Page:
It is like a lecture. Scott F. collected items and combines them with slides. Revolver is unpacked carefully. Scott F. flies through the components. All of the details will be gone in a flash if one is not listening well.
In this multimedia lecture, composer/producer Scott Freiman takes Beatles fans young and old into the studio with The Beatles during the creation of their seminal 1966 album, Revolver. In many music polls, Revolver is rated the top album of all time. The 1966 album launched a period of studio experimentation that coincided with The Beatles' decision to stop performing live. Memorable songs such as "Eleanor Rigby," "Yellow Submarine," and "Tomorrow Never Knows," pushed popular music to a place it had never gone before. Deconstructing The Beatles' Revolver explores the groundbreaking production techniques that went into creating this landmark in music history. In addition to many of the tracks from Revolver, Freiman explores the creation of two other songs recorded during the same period: "Paperback Writer" and "Rain." Mr. Freiman conducts an educational journey into the creative process of The Beatles' performances and recording sessions.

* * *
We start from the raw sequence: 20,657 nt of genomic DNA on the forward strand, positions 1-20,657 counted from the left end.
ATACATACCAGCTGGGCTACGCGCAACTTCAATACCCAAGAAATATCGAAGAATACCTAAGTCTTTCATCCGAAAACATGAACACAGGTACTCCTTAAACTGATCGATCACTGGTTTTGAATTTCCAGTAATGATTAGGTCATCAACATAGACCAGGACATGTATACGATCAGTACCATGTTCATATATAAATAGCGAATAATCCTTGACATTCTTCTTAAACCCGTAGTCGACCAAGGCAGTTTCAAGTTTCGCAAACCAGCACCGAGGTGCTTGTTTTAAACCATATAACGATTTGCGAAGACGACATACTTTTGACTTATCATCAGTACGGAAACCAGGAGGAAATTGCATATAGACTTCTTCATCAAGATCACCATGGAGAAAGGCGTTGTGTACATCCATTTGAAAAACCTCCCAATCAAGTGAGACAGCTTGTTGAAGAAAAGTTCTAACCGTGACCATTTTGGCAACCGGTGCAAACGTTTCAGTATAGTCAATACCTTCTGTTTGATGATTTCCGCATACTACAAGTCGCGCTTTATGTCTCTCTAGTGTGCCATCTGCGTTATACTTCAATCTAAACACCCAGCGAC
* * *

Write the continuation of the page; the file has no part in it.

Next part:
Freiman opens the talk by observing this was the last album on which The Beatles truly were "collaborating as a unit." The next album, Sgt. Pepper, would be largely a Paul and John project, and the band would really splinter on the White Album. This was also the first time the band would record while wearing headphones to hear their sound, but the phones were terrible because they had been designed for military communications. See more »
[after explaining that the close-miked, slashing strings background to "Eleanor Rigby" was partly inspired by the ]
] Try not to think of "Psycho" the next time you hear that song.
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